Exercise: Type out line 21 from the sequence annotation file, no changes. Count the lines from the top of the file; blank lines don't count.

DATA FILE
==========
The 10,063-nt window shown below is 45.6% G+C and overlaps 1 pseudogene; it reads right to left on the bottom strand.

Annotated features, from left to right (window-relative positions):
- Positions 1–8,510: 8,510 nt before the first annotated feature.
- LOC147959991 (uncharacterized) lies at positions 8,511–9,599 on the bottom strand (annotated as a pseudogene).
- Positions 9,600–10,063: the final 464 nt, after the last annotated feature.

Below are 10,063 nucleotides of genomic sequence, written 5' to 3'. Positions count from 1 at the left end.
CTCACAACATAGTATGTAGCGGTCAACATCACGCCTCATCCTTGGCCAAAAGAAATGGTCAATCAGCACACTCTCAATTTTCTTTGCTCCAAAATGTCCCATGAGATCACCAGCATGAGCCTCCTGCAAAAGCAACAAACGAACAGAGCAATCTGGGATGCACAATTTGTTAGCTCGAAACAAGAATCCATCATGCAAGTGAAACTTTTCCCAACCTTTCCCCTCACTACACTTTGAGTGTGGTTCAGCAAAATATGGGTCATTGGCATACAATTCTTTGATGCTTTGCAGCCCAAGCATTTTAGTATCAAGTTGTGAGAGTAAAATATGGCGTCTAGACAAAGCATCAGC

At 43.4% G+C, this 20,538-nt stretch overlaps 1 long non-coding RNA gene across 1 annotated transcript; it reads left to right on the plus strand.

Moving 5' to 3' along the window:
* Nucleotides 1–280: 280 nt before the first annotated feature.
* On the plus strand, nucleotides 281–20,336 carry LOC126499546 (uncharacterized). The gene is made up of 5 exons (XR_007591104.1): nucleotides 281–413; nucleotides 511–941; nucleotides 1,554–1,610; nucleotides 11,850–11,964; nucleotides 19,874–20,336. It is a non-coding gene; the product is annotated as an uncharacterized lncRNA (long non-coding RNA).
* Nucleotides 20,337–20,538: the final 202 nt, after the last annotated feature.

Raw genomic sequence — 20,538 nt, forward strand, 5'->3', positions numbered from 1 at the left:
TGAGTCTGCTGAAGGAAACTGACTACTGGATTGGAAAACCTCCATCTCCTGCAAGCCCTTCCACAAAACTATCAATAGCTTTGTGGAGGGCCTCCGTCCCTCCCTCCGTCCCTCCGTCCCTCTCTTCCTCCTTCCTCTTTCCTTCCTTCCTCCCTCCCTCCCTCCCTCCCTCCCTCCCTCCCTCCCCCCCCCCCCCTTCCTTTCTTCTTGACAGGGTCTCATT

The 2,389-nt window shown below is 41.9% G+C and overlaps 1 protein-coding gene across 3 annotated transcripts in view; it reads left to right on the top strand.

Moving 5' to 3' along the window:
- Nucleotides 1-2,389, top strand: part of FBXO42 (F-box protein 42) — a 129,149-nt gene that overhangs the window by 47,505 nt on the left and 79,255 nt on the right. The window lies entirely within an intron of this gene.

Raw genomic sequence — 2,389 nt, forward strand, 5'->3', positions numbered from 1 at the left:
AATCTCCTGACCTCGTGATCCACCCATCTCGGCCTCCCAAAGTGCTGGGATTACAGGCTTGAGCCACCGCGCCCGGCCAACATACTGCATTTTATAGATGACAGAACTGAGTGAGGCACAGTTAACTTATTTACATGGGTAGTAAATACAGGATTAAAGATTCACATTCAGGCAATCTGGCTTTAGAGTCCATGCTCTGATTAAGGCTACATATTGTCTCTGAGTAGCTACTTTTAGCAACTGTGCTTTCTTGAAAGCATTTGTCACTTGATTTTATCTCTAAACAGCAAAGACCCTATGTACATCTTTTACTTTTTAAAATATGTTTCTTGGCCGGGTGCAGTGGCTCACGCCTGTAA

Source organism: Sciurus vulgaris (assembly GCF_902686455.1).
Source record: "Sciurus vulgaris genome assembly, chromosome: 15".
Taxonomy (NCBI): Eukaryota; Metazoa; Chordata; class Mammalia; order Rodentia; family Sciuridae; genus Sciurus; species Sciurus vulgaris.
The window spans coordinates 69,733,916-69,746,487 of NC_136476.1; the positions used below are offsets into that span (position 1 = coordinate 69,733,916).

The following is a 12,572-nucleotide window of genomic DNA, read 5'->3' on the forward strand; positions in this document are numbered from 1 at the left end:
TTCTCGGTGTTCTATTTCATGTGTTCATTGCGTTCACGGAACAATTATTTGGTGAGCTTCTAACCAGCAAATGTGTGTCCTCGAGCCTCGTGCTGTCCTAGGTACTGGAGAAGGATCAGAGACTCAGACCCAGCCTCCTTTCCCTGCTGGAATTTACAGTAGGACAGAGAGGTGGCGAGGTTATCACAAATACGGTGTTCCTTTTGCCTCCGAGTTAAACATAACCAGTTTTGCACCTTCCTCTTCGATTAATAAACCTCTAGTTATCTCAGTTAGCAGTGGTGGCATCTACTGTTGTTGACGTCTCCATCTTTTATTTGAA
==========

Source record: "Sciurus vulgaris genome assembly, chromosome: 15".